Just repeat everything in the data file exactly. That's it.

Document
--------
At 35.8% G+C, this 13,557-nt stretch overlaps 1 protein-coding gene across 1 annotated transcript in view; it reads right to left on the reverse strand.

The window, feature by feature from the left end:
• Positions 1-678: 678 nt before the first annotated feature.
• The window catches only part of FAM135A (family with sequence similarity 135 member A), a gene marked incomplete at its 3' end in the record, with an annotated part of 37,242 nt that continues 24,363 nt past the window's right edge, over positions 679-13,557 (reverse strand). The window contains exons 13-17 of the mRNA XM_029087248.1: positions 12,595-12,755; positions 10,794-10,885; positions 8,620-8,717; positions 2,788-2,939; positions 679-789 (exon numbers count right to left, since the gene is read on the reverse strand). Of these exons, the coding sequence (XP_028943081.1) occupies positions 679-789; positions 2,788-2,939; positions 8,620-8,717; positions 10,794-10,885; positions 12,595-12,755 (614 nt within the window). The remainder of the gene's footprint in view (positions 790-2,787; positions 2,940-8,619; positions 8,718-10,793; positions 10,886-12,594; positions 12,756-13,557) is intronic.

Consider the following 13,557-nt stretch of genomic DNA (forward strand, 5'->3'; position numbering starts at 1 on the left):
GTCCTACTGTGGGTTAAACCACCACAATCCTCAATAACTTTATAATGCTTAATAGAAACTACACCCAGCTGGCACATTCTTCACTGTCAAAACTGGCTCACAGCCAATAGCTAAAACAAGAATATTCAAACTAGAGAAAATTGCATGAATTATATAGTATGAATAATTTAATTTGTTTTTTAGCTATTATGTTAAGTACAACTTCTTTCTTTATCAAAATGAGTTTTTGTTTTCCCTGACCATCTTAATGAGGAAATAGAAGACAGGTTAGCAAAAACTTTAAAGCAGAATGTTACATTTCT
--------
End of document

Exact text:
At 35.8% G+C, this 13,557-nt stretch overlaps 1 protein-coding gene across 1 annotated transcript in view; it reads right to left on the reverse strand.

The window, feature by feature from the left end:
• Positions 1-678: 678 nt before the first annotated feature.
• The window catches only part of FAM135A (family with sequence similarity 135 member A), a gene marked incomplete at its 3' end in the record, with an annotated part of 37,242 nt that continues 24,363 nt past the window's right edge, over positions 679-13,557 (reverse strand). The window contains exons 13-17 of the mRNA XM_029087248.1: positions 12,595-12,755; positions 10,794-10,885; positions 8,620-8,717; positions 2,788-2,939; positions 679-789 (exon numbers count right to left, since the gene is read on the reverse strand). Of these exons, the coding sequence (XP_028943081.1) occupies positions 679-789; positions 2,788-2,939; positions 8,620-8,717; positions 10,794-10,885; positions 12,595-12,755 (614 nt within the window). The remainder of the gene's footprint in view (positions 790-2,787; positions 2,940-8,619; positions 8,718-10,793; positions 10,886-12,594; positions 12,756-13,557) is intronic.

Consider the following 13,557-nt stretch of genomic DNA (forward strand, 5'->3'; position numbering starts at 1 on the left):
GTCCTACTGTGGGTTAAACCACCACAATCCTCAATAACTTTATAATGCTTAATAGAAACTACACCCAGCTGGCACATTCTTCACTGTCAAAACTGGCTCACAGCCAATAGCTAAAACAAGAATATTCAAACTAGAGAAAATTGCATGAATTATATAGTATGAATAATTTAATTTGTTTTTTAGCTATTATGTTAAGTACAACTTCTTTCTTTATCAAAATGAGTTTTTGTTTTCCCTGACCATCTTAATGAGGAAATAGAAGACAGGTTAGCAAAAACTTTAAAGCAGAATGTTACATTTCT